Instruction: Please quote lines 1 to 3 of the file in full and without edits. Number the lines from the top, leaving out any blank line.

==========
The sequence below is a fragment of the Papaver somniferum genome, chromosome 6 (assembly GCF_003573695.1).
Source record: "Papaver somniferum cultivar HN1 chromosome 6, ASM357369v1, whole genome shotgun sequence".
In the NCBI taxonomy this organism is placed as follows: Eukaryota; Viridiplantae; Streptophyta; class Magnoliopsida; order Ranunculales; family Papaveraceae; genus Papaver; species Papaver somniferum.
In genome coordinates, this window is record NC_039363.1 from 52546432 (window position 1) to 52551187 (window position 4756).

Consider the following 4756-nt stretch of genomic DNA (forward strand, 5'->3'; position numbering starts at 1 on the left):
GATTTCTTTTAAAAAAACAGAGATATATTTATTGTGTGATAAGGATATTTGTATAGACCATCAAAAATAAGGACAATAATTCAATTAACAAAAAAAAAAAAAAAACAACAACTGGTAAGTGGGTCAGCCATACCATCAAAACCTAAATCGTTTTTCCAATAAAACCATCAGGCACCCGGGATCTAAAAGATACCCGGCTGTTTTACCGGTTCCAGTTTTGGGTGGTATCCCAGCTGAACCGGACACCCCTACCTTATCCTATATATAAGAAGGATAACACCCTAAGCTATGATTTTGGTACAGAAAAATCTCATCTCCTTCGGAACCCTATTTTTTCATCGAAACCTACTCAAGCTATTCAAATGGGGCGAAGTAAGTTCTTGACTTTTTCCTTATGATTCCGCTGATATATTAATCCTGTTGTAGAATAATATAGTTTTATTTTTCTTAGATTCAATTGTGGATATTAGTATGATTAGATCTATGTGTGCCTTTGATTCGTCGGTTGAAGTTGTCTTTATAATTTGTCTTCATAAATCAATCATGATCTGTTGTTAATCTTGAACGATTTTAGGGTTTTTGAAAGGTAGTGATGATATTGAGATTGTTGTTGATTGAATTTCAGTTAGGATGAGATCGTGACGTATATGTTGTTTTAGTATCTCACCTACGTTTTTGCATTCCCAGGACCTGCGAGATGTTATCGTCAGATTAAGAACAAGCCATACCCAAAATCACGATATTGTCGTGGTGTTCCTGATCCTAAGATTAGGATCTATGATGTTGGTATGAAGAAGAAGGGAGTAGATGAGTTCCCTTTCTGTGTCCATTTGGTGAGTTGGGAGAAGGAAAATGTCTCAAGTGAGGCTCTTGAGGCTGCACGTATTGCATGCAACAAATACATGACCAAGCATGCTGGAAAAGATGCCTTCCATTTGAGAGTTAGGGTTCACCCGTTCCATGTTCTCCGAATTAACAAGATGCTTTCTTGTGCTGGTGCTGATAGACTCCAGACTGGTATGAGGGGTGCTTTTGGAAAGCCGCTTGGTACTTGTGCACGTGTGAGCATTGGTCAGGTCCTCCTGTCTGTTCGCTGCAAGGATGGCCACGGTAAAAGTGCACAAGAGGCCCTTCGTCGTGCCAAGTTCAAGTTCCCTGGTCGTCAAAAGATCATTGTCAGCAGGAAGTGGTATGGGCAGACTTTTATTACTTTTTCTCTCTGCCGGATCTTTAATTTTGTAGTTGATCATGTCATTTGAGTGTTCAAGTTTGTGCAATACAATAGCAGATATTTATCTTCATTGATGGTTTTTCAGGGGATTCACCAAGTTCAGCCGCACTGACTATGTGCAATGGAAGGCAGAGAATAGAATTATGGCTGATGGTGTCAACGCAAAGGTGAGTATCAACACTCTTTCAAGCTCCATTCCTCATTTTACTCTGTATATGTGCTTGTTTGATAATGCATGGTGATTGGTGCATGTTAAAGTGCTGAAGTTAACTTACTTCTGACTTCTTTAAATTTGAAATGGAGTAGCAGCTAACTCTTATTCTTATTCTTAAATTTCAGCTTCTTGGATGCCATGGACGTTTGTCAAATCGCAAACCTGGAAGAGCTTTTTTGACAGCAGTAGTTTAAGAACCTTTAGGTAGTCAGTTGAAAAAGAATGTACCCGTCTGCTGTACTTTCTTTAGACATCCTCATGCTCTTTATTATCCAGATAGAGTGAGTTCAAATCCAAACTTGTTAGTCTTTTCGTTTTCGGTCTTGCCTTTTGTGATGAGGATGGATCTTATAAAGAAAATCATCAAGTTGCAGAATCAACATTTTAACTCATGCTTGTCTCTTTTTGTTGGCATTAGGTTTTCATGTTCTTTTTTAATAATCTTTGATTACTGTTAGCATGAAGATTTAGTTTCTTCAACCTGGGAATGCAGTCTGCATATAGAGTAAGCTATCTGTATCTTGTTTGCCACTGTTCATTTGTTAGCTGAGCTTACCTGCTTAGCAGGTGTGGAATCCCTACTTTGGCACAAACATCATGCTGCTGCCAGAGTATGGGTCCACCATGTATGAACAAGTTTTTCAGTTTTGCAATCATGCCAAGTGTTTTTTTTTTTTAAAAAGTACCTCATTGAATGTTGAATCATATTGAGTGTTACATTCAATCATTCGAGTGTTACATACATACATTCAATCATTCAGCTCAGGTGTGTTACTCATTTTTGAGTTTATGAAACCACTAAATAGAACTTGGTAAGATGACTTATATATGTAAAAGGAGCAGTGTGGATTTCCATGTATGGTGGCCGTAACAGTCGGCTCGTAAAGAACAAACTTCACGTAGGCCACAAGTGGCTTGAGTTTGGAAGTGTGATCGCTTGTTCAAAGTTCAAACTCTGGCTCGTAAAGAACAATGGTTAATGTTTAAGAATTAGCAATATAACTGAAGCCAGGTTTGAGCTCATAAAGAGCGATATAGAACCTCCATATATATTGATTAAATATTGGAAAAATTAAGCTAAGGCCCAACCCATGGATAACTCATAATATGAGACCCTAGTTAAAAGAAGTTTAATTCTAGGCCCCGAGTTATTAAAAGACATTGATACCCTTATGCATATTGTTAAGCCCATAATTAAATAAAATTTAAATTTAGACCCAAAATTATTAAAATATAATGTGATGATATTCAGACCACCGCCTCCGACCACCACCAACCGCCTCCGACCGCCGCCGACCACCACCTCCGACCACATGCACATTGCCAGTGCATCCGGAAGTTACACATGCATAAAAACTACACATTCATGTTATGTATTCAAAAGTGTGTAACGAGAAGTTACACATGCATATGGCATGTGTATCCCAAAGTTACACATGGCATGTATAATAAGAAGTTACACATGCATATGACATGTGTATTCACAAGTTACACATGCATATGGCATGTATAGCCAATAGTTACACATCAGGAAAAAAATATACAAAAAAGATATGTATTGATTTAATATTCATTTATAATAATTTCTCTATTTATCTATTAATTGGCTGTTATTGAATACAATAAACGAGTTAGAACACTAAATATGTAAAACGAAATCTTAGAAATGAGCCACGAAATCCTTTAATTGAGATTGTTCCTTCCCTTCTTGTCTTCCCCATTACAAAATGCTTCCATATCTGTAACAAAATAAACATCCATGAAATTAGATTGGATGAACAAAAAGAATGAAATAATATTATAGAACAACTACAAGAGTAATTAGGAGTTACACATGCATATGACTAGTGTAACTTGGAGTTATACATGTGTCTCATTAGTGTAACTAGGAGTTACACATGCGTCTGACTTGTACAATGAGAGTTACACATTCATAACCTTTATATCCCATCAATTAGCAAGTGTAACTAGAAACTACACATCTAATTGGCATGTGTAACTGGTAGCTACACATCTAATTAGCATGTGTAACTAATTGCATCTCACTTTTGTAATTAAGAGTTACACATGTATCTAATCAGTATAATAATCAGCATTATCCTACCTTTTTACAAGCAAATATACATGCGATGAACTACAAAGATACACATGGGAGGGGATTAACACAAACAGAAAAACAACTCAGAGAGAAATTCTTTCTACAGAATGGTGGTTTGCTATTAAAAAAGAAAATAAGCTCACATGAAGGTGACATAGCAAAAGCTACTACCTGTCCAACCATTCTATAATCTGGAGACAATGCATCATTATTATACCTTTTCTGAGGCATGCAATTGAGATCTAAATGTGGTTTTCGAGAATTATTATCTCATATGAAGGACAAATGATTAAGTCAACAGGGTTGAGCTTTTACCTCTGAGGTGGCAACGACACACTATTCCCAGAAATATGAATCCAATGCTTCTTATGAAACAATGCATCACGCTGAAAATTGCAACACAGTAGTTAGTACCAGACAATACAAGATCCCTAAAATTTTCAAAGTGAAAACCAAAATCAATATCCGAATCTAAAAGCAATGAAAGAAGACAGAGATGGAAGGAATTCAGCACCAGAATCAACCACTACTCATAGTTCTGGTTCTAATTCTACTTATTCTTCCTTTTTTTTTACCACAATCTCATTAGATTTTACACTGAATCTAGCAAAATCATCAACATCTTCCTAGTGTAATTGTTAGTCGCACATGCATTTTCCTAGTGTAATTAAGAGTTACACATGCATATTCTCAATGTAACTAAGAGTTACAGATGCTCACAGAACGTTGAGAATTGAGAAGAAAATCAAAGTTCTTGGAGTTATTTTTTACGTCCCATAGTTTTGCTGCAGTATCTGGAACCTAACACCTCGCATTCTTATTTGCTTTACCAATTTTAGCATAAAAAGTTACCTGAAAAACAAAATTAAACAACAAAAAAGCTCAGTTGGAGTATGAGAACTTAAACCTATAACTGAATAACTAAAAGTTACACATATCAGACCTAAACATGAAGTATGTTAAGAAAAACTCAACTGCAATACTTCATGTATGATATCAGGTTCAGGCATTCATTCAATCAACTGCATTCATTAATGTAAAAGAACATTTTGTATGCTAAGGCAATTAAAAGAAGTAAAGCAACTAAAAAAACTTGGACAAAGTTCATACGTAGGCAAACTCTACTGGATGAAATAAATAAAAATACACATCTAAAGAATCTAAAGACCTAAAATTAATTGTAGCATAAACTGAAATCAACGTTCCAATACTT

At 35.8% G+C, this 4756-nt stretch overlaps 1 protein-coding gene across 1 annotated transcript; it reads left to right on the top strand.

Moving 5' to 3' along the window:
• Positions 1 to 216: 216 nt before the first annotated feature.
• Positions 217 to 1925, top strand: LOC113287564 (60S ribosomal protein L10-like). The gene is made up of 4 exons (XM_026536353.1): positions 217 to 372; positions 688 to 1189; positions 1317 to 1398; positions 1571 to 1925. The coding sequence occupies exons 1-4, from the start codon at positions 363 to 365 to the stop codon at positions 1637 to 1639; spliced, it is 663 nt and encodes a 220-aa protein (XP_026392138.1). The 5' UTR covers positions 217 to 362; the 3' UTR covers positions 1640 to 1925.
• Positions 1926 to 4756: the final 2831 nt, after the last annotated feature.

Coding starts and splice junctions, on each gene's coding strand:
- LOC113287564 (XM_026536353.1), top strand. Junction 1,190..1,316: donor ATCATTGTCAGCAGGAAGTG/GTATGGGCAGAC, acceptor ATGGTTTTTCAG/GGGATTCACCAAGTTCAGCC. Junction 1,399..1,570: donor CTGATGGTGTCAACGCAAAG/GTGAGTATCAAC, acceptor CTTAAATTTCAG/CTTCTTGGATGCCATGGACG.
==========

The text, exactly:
The sequence below is a fragment of the Papaver somniferum genome, chromosome 6 (assembly GCF_003573695.1).
Source record: "Papaver somniferum cultivar HN1 chromosome 6, ASM357369v1, whole genome shotgun sequence".
In the NCBI taxonomy this organism is placed as follows: Eukaryota; Viridiplantae; Streptophyta; class Magnoliopsida; order Ranunculales; family Papaveraceae; genus Papaver; species Papaver somniferum.